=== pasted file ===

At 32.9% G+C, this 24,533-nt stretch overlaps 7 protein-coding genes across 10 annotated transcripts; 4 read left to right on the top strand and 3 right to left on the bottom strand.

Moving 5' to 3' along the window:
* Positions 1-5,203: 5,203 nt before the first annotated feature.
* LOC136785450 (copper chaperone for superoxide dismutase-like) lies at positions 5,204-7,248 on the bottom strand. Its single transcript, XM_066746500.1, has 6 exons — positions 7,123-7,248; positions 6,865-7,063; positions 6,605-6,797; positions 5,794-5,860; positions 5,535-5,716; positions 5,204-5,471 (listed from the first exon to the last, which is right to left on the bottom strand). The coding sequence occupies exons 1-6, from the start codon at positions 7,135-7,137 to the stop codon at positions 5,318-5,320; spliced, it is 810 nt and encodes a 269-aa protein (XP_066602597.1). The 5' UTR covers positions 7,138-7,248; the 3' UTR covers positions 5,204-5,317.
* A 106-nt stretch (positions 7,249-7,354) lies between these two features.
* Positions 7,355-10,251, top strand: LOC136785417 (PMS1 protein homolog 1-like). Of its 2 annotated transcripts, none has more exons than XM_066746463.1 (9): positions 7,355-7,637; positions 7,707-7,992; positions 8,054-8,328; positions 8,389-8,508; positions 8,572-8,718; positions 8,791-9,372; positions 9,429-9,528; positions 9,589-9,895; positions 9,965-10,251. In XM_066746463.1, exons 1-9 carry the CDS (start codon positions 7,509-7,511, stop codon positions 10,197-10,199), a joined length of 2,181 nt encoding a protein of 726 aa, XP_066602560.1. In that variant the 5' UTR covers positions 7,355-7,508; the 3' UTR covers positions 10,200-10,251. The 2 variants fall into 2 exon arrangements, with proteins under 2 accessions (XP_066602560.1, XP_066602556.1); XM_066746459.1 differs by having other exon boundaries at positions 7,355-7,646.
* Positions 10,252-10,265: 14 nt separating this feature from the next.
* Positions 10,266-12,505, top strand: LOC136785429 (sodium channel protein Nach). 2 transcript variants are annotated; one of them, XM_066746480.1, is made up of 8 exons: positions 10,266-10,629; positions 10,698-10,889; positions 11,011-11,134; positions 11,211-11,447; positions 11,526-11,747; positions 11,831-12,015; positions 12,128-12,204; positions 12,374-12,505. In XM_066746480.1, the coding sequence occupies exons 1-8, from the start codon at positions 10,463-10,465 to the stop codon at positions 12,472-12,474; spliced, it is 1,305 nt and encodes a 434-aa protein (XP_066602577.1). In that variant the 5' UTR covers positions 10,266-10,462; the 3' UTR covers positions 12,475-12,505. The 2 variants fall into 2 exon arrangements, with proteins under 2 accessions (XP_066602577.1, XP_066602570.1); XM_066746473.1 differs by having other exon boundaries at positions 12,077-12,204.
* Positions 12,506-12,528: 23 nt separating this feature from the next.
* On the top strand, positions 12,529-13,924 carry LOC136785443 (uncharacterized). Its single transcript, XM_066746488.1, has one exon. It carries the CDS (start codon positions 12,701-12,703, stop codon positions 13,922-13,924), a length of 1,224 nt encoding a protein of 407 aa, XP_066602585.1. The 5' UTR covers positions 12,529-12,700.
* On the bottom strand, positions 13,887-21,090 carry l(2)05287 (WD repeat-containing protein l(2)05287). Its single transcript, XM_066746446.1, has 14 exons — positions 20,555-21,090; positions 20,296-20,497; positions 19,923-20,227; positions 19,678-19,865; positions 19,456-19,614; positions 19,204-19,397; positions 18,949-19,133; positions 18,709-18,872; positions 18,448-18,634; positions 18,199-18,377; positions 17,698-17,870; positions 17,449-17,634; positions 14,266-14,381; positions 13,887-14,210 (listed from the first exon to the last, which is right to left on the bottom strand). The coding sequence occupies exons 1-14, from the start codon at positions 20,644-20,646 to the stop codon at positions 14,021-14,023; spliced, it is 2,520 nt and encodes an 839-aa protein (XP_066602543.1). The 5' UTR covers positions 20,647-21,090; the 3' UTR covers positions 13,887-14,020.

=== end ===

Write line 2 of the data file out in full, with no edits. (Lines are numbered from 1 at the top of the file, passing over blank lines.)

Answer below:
Moving 5' to 3' along the window: